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The Christmas Story

As we enter the season of advent and the school calendar moves ever more quickly towards the holiday break, I like to introduce some readings that relate to the season at hand.  I find offering a break in the routine with material relevant to the holidays really helps to maintain the interest and enthusiasm of students growing restless and anxious with anticipation.   Many years I have often given students old Latin hyms to translate.  Traditional hyms such as Veni, Veni, Emmanuel and Adeste Fideles are still widely popular today.  The students seem to genuinely enjoy learning the meaning behind the words they sing each year.  The first verses of the latter are wonderful for even younger students due to their simplicity.  The former is a little more complicated, but the poetry of the verses is powerful and moving.

Having read through both of these in years past, I gave my advanced students the Christmas Story: Luke 2 from the Vulgate Bible.  The New Testament, including all four gospels were originally penned in Koine Greek for this was the common language of commerce in the Mediterranean world.  In the late 4th century Anno Domini Jerome translated the entire Bible into Latin.  It was known as the versio vulgata, the commonly used version.  Today it is called the Vulgate.  This translation served as the authoritative work for the Roman Catholic Church for centuries.

This resource provides a wonderful opportunity for student work.  For Christian students there is certainly a caveat against relying to heavily on their memory of Bible stories or peeking at their own Bibles for too much help.  It must be emphasized that they need to understand the words and their meanings for themselves, otherwise they are short changing themselves.  At the same time, the familiarity of words and story allow a great opportunity for reading at sight.  Perhaps most valuable of all, in this time of shopping, decorating, and celebration overload, it reminds us all of the true meaning of Christmas.  God most high descending to earth in lowly human form, a seemingly helpless babe in a manger who would become our savior and redeemer.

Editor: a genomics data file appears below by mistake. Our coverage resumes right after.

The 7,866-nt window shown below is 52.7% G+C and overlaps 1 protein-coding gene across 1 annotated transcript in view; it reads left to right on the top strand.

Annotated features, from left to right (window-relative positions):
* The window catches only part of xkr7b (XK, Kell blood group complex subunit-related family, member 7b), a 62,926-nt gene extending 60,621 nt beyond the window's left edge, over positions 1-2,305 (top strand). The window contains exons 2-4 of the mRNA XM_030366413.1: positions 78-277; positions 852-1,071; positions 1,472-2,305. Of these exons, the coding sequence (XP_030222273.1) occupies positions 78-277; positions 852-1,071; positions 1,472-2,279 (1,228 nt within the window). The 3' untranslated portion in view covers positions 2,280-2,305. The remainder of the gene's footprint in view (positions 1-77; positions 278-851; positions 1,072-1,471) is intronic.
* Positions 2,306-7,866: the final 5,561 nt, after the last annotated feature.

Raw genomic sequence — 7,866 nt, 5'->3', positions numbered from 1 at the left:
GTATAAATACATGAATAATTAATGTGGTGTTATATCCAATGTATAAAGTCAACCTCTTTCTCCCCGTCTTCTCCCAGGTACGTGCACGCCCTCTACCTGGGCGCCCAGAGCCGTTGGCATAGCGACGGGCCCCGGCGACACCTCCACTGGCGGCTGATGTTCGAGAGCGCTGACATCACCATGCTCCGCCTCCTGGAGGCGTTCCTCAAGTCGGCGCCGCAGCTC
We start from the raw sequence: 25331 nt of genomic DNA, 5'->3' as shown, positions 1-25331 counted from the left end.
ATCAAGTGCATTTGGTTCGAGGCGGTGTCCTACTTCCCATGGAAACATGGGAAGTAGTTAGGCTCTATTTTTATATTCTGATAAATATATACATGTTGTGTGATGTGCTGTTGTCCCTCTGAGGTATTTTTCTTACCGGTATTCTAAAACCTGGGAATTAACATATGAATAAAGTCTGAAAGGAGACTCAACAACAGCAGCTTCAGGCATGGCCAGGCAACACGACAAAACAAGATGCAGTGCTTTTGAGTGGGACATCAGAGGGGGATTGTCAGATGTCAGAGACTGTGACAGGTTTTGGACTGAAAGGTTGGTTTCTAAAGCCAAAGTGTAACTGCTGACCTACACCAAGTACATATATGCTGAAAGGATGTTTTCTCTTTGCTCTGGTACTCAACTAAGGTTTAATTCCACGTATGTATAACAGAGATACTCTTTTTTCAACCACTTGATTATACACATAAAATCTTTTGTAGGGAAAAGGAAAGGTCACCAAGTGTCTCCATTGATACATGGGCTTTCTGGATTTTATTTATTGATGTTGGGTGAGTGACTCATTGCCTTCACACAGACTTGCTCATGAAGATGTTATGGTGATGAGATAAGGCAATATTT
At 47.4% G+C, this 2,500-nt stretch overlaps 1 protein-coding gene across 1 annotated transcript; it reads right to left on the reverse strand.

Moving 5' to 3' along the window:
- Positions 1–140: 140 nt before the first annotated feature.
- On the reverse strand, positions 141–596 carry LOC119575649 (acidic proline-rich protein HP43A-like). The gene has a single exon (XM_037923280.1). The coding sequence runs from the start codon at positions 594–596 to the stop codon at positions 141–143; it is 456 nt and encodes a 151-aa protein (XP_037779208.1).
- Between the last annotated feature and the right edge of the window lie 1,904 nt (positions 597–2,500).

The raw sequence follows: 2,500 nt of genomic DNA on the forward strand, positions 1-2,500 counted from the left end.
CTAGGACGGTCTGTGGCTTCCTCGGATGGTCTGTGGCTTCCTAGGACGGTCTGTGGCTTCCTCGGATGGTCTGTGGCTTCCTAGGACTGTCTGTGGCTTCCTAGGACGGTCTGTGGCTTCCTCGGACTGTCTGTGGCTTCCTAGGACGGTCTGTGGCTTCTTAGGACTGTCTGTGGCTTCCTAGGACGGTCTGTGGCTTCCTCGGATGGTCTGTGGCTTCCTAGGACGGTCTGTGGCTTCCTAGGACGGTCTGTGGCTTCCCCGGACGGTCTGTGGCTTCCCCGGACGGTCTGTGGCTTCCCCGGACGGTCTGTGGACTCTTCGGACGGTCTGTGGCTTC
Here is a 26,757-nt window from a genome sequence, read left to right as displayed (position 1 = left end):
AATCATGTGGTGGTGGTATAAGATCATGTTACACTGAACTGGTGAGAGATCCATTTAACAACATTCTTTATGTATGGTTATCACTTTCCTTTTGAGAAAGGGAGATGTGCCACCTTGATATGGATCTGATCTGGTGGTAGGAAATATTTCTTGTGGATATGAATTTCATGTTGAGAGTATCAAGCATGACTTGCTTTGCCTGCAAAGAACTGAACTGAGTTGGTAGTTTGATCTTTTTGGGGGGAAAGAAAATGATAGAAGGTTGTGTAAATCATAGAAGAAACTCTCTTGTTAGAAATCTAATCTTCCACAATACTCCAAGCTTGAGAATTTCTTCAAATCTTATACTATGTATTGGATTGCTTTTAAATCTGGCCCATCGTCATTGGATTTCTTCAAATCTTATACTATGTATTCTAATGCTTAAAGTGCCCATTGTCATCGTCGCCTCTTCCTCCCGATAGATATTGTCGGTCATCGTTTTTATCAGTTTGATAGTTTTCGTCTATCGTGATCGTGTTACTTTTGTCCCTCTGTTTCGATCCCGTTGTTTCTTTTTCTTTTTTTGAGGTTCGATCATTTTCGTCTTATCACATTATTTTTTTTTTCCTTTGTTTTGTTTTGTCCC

gloria in altissimis Deo et in terra pax in hominibus bonae voluntatis  

(Luke 2.14)

The following are two links for online versions of the Vulgate.  The first is a great resource for teachers and parents as it provides a side-by-side English translation.  This allows you to move through the text more easily to find the passages you want to use.  It is difficult, however, to cut ‘n’ paste text from this site.

Latin Vulgate with King James Translation:

(It should be noted that the King James translation is based off the original Hebrew and Greek, not the Latin text.)

 The Vulgate:




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